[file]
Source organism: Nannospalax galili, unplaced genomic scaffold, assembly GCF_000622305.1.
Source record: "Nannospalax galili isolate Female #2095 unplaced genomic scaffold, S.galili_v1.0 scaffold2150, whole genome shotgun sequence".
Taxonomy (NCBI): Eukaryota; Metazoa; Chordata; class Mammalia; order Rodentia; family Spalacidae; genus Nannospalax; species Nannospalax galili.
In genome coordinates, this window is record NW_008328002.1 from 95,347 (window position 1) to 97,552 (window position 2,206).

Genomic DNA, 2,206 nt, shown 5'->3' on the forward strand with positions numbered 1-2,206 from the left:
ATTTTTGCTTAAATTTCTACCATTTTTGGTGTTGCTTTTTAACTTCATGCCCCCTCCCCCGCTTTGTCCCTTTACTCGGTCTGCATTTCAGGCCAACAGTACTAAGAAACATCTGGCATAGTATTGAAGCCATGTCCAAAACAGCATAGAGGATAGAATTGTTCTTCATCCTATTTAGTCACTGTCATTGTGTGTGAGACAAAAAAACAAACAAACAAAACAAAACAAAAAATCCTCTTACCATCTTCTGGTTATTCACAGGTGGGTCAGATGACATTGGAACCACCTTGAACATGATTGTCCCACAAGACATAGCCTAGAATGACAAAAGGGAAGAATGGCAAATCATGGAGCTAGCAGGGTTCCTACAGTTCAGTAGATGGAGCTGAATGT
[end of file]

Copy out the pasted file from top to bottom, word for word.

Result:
Source organism: Nannospalax galili, unplaced genomic scaffold, assembly GCF_000622305.1.
Source record: "Nannospalax galili isolate Female #2095 unplaced genomic scaffold, S.galili_v1.0 scaffold2150, whole genome shotgun sequence".
Taxonomy (NCBI): Eukaryota; Metazoa; Chordata; class Mammalia; order Rodentia; family Spalacidae; genus Nannospalax; species Nannospalax galili.
In genome coordinates, this window is record NW_008328002.1 from 95,347 (window position 1) to 97,552 (window position 2,206).

Genomic DNA, 2,206 nt, shown 5'->3' on the forward strand with positions numbered 1-2,206 from the left:
ATTTTTGCTTAAATTTCTACCATTTTTGGTGTTGCTTTTTAACTTCATGCCCCCTCCCCCGCTTTGTCCCTTTACTCGGTCTGCATTTCAGGCCAACAGTACTAAGAAACATCTGGCATAGTATTGAAGCCATGTCCAAAACAGCATAGAGGATAGAATTGTTCTTCATCCTATTTAGTCACTGTCATTGTGTGTGAGACAAAAAAACAAACAAACAAAACAAAACAAAAAATCCTCTTACCATCTTCTGGTTATTCACAGGTGGGTCAGATGACATTGGAACCACCTTGAACATGATTGTCCCACAAGACATAGCCTAGAATGACAAAAGGGAAGAATGGCAAATCATGGAGCTAGCAGGGTTCCTACAGTTCAGTAGATGGAGCTGAATGT